Getting over it.

So I have this coat.

This coat doesn't makes much sense in the context of the rest of my wardrobe. I own very few things with similar bold prints. The last time I wore something so vibrant was back in 1987 when neon and obnoxious floral prints were in fashion, Can't Buy Me Love was playing in theaters (the original, Patrick Dempsey version), and I stored my homework in a Trapper Keeper. I also had a rather unfortunate perm, watched Growing Pains, and read Teen Beat. A lot.

I was introduced to this coat during a random visit to a thrift store. It was in perfect condition, in my size, and the material felt lush and luxurious. I admired the piping along the hems, the bold colors, the silver embossed buttons, and the fully lined interior. It was gorgeous. And yet I wasn't convinced it was for me. Mostly because I knew wearing this coat would garner quite a few looks from the general public. Looks of the evil side eye what-was-she-thinking variety. So I decided to leave the coat on the rack and continue browsing.

While walking through the aisles, I thought about a recent conversation I had with my hairdresser. You should know that I hate making small talk while getting my hair cut. I want to relax, enjoy my scalp massage, and avoid awkward chatter about the weather and celebrities and other trivial crap. On this visit my usually quiet hairdresser shared some trouble she's having with her boyfriend. She's an unusually mature 21 year-old, and has dated a slackerish younger guy for three years. She's outgrown her relationship and wants to settle down with someone more serious and stable. But she hasn't broken up with him, largely because she's afraid of what her friends will think. She confessed that they think she's too serious. They tease her for being responsible and focused while they do beer bongs and stay up all night watching Gossip Girl on DVD. She worries there's something wrong with her because she's so different from her friends. Their judgment causes her to question her feelings, and to doubt what she really wants.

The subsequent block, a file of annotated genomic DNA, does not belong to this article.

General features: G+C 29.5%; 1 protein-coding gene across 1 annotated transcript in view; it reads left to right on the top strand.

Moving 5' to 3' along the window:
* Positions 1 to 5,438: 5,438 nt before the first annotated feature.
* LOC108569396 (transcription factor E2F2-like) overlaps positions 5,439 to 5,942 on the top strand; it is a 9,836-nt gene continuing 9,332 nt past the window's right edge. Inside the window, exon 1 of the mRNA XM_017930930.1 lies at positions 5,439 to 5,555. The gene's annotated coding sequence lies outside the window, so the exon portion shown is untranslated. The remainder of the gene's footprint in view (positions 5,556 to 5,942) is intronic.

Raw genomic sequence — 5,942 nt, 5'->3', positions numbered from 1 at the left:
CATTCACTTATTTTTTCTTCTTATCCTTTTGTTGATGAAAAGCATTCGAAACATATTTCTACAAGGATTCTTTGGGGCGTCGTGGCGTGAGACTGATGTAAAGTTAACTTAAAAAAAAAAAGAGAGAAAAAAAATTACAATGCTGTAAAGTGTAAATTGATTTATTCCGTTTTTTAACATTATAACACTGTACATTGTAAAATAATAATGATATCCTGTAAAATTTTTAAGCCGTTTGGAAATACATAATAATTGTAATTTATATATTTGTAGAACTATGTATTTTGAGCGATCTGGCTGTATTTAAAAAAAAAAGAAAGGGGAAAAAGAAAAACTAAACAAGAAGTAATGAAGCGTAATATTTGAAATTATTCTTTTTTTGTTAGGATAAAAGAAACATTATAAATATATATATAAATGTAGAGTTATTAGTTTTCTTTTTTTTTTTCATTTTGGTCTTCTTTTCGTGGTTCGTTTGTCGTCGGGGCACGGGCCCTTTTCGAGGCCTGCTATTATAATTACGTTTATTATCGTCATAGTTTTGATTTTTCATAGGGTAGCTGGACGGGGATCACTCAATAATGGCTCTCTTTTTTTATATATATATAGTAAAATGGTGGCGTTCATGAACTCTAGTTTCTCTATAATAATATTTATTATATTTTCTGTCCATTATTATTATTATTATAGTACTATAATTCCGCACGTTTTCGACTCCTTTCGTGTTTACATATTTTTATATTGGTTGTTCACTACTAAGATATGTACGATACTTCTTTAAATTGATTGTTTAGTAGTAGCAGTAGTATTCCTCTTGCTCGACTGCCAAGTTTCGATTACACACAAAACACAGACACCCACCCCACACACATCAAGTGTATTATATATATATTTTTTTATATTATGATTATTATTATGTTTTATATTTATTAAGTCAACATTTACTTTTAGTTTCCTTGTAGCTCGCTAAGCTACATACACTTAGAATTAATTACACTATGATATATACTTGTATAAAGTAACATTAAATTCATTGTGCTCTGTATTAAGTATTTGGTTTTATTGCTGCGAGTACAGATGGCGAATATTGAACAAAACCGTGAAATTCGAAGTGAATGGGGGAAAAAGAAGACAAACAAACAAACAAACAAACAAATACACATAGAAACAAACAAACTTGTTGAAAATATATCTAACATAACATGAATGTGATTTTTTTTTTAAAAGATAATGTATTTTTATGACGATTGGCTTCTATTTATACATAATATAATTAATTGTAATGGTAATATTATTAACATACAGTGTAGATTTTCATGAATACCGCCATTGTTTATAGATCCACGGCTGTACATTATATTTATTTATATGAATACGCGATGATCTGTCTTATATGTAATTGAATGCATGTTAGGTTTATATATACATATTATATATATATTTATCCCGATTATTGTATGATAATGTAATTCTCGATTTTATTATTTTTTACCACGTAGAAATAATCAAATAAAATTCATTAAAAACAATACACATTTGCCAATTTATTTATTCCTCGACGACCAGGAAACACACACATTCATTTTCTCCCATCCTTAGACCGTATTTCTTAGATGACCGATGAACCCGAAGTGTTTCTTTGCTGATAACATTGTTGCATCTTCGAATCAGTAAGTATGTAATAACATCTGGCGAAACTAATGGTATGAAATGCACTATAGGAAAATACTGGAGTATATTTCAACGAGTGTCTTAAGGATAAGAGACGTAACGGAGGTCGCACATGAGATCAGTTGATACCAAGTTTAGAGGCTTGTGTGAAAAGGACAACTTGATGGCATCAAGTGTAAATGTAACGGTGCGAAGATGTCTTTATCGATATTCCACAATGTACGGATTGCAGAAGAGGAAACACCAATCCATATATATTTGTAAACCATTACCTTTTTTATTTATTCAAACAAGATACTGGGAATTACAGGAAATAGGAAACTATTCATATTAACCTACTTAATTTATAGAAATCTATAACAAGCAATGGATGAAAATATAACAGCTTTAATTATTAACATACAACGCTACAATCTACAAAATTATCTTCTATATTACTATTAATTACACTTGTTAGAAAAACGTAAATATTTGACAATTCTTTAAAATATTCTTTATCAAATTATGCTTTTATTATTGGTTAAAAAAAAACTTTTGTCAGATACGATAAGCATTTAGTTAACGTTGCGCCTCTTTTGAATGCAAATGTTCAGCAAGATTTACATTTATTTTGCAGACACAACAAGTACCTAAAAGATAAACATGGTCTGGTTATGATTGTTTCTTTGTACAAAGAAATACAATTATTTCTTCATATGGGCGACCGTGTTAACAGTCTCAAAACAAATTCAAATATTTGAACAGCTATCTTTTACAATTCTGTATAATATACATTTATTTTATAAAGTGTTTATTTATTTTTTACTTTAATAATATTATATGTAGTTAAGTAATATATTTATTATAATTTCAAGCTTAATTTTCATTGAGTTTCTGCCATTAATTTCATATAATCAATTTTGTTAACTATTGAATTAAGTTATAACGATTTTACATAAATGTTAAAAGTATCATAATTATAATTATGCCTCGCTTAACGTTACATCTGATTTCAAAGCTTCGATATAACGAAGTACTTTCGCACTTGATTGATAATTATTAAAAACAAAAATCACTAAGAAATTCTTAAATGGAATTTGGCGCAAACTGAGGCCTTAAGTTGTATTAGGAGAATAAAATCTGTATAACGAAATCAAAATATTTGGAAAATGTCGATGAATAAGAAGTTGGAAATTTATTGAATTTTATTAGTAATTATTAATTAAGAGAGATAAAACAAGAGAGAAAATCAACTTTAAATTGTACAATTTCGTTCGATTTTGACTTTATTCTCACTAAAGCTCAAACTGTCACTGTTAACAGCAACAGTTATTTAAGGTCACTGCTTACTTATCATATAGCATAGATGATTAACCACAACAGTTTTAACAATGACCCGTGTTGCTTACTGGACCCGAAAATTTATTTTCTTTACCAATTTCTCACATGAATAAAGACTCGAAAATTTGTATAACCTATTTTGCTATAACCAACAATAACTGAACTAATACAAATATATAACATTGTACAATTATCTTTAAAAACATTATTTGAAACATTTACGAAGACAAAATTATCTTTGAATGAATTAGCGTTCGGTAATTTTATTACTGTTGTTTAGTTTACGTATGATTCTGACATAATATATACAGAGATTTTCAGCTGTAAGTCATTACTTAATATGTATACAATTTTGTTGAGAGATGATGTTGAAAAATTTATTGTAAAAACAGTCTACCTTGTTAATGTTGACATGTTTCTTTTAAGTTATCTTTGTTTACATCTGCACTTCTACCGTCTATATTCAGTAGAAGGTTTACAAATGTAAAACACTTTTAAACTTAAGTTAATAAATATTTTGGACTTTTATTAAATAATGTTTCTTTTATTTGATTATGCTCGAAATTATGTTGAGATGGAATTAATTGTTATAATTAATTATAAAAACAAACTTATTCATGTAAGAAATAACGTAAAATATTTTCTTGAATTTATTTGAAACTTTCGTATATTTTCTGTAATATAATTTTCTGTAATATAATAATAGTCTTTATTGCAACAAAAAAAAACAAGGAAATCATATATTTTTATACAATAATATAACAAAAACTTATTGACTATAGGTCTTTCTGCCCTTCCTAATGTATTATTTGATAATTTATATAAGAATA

I could really relate to her. I spent years second-guessing my personal style, tailoring my appearance to better fit in with my friends and family. It's hard to be true to yourself when everyone around you seems to be in opposition. When I was younger, I often felt different and unusual when I compared myself to my friends. I put a lot of energy into oppressing who I was in order to please those around me and avoid rocking the boat.

Oppression is defined as "something that oppresses, especially in being an unjust or excessive exercise of power." It is also "a sense of being weighed down in body or mind." Psychology Today recently posted an article called The Oppressor In The Mirror, addressing the link between the power given to weight and self-loathing. But I can easily see a connection between dressing for the comfort of others and overwhelming self-doubt. The feeling that you're being controlled by the wishes of other people can lead to some pretty severe self-doubt and loathing. When you prioritize being liked over accepting who you really are, that's oppressive. When you spend more time worrying about protecting the feelings of someone else rather than making yourself happy, that's oppressive. And when you feel forced to wear argyle and oxfords instead of your Doc Martens and miniskirts, that's oppressive.